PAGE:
Upon neoplastic transformation, this orderly arrangement is lost. A host of genetic and epigenetic changes occur that lead to loosening and even loss of the tight junctions (for reviews see: [4, 13, 16]). The consequences of this are manifold. First, the epithelial cells are now exposed to potential autocrine factors, as the localization of ligand production and receptor expression are no longer segregated. Second, the epithelial cells are released from physical restraints with loss of contact inhibition, allowing from cell movement and even proliferation. And third, the stromal elements are now exposed to many epithelial-derived bioactive factors promoting a stromal response. This latter event may change the profile of signals that derive from the stromal compartment, as the composition and differentiation state of the stromal elements change. The net sum of these tissue alterations are that the epithelial cells are directed to assume a less differentiated state that converges towards the mesenchymal phenotype characterized by motility and proliferation with a more fluid cell architecture that has limited cell–cell direct communications. This is the so-called epithelial-to-mesenchymal-like transition (EMT) of carcinomas [41, 42].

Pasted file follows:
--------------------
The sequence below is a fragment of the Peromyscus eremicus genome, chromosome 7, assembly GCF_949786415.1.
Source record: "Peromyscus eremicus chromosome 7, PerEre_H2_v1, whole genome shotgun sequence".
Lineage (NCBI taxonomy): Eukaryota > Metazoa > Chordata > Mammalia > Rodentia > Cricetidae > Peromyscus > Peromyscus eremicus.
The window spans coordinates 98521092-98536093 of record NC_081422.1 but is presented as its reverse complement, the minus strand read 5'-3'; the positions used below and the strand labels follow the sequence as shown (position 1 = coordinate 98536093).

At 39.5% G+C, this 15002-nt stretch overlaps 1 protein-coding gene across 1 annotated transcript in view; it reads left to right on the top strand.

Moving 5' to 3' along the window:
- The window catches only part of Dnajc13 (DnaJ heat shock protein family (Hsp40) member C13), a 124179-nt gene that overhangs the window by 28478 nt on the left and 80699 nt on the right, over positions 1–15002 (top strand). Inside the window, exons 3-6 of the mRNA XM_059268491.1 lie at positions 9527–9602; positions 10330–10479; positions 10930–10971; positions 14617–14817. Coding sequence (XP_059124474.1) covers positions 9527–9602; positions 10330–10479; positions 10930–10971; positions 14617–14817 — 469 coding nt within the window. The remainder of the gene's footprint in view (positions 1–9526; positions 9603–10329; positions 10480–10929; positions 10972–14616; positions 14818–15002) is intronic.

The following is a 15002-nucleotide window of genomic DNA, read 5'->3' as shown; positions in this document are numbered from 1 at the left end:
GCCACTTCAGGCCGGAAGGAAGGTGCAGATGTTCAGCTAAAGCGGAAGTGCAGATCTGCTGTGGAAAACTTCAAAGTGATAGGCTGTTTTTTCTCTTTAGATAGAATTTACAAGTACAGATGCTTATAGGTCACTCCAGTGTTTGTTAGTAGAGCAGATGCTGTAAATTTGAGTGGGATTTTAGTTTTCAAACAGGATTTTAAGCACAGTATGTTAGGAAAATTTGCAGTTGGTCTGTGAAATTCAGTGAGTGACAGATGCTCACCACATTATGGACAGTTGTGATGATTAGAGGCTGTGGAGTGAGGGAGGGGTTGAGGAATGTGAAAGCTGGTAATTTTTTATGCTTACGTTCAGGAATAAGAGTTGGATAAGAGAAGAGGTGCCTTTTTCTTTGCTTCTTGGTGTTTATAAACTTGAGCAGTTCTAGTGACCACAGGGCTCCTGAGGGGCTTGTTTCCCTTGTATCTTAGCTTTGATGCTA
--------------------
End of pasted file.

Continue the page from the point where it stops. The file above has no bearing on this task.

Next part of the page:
This carcinoma EMT is distinguished from true EMT situations noted in development by the fact that the cells do not actually subsume a full or physiological role similar to a mesenchymal-derived (usually stromal/fibroblastoid) cell [4, 16, 41, 42]. Rather the attributes of the cells converge on those noted in stromal cells, and the normal epithelial markers and functions are lost. This situation is not unique to carcinoma de-differentiation; incomplete EMT is also noted during wound healing. During skin repair, for example, the basal keratinocytes bordering the missing tissue downregulate their defining cytokeratin and E-cadherin structures and change their complement of adhesion receptors to assume a mesenchymal-like phenotype that is proliferative, migratory and synthetic for dermal matrix components [1, 20]. Interestingly, these same cells then ‘revert’ or redifferentiate into basal keratinocytes when the wound defect is re-epithelialized. Thus, the first steps in the dedifferentiation process of carcinoma progression are an EMT process not dissimilar from the post-natal wound-related EMT.
Despite the long-standing recognition of this carcinoma EMT and recent findings as to underlying molecular controls (though these are not specific for EMT) [29], there is no accepted molecular definition of what constitutes this process [41, 42]. This may be due to the multitude of pathways carcinomas may take to achieve this aggressive phenotype. A picture is emerging of common molecular findings that account for both the histopathological picture and the cell biology findings. At the minimum, the carcinoma EMT is defined by a loss of normal epithelial architecture, namely both the physiological homogenous asymmetry of the cell and the cell–cell contacts and communications that anchor this. At the molecular level, this is reflected by downregulation or loss of specific cytokeratins and E-cadherin. The latter is of particular importance, because it can be viewed as both a cause and effect of the EMT.